Qingdao Port: the largest container port in the world.
During his inspection tour of Shandong province earlier this year, President Hu Jintao underlined the commitment to the economic development of the region.
Addressing officials during his visit, he said: "We will vigorously develop the marine economy, scientifically develop marine resources, cultivate competitive marine industries and build a `blue` Shandong Peninsula Economic Zone."
This strategic goal represents an enormous development opportunity for Shandong. Over recent months, a number of senior government officials, including Jiang Yikang, secretary of the CPC Shandong Provincial Committee, and Jiang Daming, governor of Shandong, have visited the Shandong Peninsula and conferred with economic experts over plans for its development.
With regard to the Peninsula`s future, Jiang Yikang said: "Shandong is uniquely positioned to develop a `blue` economy and will not hesitate to seize this historic opportunity to boost its marine capabilities."
Facing the Korean Peninsula and the Japanese islands across the sea, and situated at the key junction of the Bohai Rim region and the Northeast Asia Economic Circle, the Shandong Peninsula offers the most convenient access to the sea along the Yellow River. Its coastline, bay area, and marine resources are all among the most highly regarded China has to offer. It also has access to some of the country`s leading marine technology experts
Its strong economic ties with Japan, the Republic of Korea, Russia and the Far East area also put it in an ideal position to ensure international economic cooperation.
According to local government plans, the economic zone will benefit from a total investment of 1.4 trillion yuan by 2020 and result in the formation of nine individual industrial districts. These nine core districts will include the Dingzi Bay New City, the Weifang New City and the Dongying Cluster of Petroleum Industries.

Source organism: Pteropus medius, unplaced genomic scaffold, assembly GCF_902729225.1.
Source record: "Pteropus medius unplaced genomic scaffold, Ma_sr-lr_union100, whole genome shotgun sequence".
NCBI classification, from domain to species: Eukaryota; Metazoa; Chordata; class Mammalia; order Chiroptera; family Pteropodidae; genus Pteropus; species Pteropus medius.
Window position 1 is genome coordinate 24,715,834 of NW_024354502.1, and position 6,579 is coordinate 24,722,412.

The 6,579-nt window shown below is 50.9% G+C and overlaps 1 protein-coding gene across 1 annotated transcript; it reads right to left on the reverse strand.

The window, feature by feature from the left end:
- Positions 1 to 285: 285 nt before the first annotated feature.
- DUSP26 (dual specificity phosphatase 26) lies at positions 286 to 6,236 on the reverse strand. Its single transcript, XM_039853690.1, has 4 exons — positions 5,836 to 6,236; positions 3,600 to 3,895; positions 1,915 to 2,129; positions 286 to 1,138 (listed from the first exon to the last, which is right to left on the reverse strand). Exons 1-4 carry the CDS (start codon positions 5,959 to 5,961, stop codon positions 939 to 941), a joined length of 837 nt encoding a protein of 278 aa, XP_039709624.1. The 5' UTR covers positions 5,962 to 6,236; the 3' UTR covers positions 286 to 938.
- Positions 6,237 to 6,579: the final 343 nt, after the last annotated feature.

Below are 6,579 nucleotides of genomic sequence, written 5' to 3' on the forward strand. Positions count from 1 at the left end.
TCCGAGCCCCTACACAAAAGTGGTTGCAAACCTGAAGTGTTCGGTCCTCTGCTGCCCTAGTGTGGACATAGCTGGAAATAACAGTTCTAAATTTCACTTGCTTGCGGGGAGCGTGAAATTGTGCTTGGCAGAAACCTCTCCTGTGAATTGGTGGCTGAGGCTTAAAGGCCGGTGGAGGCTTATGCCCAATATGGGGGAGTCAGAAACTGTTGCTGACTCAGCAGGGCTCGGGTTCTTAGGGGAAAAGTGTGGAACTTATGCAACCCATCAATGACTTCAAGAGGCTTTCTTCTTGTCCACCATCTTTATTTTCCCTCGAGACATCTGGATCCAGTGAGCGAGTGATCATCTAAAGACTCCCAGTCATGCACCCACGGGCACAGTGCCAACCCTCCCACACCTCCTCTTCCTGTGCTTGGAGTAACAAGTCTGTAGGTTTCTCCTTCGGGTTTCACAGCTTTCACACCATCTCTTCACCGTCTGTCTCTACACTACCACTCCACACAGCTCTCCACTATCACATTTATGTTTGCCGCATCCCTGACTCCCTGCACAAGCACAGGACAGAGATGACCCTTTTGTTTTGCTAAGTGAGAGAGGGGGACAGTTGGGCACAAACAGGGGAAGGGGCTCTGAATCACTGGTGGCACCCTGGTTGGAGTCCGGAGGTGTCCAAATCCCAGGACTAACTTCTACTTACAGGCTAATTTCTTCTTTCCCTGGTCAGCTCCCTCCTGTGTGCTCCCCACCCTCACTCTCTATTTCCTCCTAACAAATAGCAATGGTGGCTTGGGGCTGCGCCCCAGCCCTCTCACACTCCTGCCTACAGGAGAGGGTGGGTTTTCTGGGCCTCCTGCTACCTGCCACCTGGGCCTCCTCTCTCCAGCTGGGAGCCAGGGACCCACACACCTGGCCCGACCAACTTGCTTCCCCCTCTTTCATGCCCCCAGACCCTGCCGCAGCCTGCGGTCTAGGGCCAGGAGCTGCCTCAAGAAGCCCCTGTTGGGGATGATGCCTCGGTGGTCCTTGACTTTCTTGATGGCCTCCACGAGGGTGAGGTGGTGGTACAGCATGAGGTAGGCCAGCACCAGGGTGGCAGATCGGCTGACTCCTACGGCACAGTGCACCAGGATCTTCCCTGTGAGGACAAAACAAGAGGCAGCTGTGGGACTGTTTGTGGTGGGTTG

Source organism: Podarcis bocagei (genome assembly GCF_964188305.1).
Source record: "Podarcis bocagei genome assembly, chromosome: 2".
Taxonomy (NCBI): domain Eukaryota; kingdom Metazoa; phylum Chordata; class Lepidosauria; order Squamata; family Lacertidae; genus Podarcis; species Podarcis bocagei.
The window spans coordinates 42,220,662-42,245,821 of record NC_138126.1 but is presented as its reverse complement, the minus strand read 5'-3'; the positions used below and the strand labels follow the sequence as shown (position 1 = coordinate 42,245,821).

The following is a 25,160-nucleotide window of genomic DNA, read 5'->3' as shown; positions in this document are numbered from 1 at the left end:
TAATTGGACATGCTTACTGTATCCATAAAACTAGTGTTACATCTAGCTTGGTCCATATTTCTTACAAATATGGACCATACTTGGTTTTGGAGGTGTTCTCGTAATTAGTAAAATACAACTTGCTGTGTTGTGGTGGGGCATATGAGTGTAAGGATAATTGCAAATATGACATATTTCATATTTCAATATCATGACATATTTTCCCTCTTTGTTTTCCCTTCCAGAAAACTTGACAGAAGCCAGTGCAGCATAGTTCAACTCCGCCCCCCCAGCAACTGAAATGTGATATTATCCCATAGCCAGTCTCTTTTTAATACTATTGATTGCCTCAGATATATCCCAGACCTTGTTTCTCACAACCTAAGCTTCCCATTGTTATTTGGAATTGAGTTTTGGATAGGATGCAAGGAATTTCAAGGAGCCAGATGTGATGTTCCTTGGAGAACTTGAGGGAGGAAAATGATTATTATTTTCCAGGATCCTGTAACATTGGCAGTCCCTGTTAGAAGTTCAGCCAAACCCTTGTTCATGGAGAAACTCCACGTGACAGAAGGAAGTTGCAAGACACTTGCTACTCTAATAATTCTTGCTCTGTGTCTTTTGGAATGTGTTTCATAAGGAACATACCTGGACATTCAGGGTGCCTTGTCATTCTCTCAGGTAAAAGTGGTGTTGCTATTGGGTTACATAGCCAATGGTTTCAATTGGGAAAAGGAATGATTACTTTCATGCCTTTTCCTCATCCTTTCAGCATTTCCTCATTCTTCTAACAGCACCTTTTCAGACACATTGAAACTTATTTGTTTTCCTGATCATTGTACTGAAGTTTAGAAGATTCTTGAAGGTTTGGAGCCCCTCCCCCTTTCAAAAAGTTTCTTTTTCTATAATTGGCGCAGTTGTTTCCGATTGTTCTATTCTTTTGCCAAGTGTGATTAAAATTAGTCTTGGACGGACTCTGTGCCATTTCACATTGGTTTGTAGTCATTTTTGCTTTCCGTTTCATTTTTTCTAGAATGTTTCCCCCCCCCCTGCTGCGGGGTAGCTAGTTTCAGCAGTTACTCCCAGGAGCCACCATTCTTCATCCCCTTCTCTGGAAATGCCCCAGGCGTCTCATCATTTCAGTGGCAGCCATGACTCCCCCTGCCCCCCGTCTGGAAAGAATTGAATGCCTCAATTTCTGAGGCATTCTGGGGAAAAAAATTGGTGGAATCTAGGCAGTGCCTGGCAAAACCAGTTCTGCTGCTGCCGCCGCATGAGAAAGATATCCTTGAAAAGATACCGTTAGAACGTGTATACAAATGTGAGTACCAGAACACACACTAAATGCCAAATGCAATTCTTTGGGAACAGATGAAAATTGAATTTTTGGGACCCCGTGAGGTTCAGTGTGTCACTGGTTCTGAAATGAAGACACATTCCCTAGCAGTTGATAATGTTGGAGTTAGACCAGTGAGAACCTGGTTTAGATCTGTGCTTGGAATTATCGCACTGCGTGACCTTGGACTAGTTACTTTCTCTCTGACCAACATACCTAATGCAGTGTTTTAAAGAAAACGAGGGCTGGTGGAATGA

Considerable importance will be attached to nurturing industries with unique advantages or particular competitiveness. These will include industrial clusters such as shipping, ship-building, marine chemicals, heavy chemical equipment manufacturing, marine tourism, marine biology, high-tech marine industries, offshore oil and gas exploration, and new marine energy.
Cai Limin, vice-governor of Shandong, said: "The implementation of this important strategy will make Shandong a vital access point between northeast China and the Yangtze River Delta Economic Zone.
"Shandong will also play a more important role in the Bohai Rim Economic Circle and a pilot free trade zone between China, Japan and South Korea."
The significance of the development was echoed by Hou Yingmin, director-general of the provincial Department of Oceans and Fisheries: "The zone will make Shandong a high-end marine manufacturing industrial center, a high-tech marine research and development center and the internal shipping center for northeast Asia."
As a coastal province, Shandong has a coastline of more than 3,000 km, one sixth of the nation`s total, and features some 200 harbors. Its marine industry is listed as the number one in China, with its marine production value standing at 534.6 billion yuan, accounting for 18 percent of nationwide total last year.
According to government statistics, more than 100 ocean-going ships have now been manufactured in Shandong for both domestic and global customers. Ship-building factories in the province are currently in receipt of more than 60 billion yuan worth of orders. It is anticipated that every shipyard in the province will be operating at full capacity by the end of 2010.